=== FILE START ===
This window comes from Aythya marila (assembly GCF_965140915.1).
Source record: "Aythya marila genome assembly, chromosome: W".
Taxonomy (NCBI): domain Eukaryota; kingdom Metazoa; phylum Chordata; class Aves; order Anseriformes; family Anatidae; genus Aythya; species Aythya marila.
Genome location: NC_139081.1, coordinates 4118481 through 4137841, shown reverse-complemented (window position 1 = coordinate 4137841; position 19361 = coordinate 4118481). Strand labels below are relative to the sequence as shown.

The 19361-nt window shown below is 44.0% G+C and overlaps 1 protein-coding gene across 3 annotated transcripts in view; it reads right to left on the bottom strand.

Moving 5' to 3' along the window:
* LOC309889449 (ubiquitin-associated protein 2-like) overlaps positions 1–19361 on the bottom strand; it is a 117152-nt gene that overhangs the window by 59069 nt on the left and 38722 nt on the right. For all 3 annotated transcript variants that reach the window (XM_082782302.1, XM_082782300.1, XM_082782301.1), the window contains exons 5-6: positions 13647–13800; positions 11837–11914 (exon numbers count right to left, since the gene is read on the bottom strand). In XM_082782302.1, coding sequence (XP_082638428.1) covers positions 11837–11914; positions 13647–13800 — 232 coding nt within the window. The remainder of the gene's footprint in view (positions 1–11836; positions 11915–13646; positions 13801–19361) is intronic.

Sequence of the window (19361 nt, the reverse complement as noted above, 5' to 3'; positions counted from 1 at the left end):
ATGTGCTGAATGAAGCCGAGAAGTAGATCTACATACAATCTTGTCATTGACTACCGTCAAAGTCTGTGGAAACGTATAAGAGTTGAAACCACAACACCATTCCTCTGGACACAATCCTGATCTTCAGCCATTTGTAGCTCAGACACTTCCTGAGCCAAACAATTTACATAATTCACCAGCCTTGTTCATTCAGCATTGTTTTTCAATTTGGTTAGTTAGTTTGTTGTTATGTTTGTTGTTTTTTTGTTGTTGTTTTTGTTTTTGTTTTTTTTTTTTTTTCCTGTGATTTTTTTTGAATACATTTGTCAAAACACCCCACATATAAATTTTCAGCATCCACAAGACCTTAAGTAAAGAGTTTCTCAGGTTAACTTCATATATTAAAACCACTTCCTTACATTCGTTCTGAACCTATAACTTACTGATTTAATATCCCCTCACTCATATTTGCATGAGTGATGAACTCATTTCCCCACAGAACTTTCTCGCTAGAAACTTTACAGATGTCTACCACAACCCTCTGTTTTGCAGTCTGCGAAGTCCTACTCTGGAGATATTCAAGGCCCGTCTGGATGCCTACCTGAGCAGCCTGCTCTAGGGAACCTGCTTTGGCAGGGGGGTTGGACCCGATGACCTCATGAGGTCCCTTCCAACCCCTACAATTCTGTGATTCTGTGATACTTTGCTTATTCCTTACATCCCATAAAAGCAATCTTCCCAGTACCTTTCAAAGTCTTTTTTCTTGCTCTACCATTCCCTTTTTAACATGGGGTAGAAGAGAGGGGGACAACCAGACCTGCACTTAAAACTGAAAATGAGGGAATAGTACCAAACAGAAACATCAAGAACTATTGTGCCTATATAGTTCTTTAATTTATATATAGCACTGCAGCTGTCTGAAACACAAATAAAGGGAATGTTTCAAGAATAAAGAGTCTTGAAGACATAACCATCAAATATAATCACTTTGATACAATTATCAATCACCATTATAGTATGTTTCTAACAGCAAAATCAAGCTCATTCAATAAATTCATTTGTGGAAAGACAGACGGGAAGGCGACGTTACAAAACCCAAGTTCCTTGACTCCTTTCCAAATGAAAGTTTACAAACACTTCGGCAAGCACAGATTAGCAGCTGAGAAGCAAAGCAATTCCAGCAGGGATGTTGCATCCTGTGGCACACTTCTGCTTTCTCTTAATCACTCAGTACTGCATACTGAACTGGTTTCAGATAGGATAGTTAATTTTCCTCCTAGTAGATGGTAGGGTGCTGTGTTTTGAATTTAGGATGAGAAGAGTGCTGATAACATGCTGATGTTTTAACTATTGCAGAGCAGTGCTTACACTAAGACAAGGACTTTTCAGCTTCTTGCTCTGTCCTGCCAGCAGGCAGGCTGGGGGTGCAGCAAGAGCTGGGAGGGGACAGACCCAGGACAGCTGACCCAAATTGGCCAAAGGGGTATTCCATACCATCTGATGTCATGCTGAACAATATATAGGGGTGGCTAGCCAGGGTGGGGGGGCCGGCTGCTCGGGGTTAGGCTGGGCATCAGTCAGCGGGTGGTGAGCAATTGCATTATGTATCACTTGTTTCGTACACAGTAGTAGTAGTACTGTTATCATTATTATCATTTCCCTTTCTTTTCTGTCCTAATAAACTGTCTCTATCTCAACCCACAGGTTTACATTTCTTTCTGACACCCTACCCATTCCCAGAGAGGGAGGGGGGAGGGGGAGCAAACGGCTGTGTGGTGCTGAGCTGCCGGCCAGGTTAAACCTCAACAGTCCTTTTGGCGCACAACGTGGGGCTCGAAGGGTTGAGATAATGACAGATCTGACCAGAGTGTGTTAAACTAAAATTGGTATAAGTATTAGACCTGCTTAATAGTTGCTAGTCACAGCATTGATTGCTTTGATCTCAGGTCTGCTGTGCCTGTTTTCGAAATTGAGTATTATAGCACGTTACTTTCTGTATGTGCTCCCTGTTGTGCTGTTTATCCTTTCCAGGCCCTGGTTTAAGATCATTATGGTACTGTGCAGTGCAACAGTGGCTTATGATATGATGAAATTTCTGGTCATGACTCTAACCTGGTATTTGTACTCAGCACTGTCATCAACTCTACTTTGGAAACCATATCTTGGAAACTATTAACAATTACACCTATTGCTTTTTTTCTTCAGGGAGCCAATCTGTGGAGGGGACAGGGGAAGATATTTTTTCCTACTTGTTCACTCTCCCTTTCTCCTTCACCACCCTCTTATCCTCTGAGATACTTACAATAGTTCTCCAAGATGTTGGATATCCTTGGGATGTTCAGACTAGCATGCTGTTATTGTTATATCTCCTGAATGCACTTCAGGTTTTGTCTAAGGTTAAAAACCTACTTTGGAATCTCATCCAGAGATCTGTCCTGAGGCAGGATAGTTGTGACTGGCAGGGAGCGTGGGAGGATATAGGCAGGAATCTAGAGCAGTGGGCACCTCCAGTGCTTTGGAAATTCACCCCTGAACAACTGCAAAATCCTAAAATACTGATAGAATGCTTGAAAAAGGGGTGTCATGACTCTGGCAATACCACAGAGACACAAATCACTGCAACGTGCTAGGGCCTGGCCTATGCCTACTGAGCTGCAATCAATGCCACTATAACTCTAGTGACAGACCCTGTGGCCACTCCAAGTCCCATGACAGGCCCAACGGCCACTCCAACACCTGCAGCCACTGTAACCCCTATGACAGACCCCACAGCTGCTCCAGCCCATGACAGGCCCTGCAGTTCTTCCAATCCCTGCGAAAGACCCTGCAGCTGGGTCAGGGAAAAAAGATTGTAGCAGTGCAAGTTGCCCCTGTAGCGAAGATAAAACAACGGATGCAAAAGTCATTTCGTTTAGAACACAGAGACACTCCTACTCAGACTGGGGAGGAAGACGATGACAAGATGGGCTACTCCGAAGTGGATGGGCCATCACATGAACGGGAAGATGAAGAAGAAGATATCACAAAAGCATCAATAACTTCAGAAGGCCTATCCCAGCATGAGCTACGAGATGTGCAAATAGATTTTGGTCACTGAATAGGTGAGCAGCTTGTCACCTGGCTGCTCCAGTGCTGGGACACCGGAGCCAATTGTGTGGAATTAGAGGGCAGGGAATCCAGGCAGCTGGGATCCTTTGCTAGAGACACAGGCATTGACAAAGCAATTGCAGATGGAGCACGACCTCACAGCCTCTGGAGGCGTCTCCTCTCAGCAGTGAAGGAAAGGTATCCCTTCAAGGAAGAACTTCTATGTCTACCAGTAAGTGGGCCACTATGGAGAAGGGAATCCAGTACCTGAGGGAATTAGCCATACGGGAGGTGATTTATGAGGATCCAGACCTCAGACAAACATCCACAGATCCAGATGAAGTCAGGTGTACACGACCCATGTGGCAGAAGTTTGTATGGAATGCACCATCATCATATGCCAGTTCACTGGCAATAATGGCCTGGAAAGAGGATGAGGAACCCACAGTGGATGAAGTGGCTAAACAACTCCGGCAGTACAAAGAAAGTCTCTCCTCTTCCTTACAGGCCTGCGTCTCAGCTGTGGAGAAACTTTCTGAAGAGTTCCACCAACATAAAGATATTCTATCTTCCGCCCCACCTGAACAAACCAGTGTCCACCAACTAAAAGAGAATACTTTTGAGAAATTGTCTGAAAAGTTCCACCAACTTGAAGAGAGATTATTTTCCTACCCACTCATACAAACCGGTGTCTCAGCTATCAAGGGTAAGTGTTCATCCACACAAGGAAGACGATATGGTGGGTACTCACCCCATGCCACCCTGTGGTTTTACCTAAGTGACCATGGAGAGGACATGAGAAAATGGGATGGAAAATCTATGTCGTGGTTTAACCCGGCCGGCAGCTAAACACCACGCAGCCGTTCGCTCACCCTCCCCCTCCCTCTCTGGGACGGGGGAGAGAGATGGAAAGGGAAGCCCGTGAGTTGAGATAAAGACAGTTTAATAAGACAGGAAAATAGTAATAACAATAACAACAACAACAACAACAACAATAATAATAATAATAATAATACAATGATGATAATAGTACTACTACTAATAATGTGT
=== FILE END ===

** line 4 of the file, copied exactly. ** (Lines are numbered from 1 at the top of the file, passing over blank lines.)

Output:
Genome location: NC_139081.1, coordinates 4118481 through 4137841, shown reverse-complemented (window position 1 = coordinate 4137841; position 19361 = coordinate 4118481). Strand labels below are relative to the sequence as shown.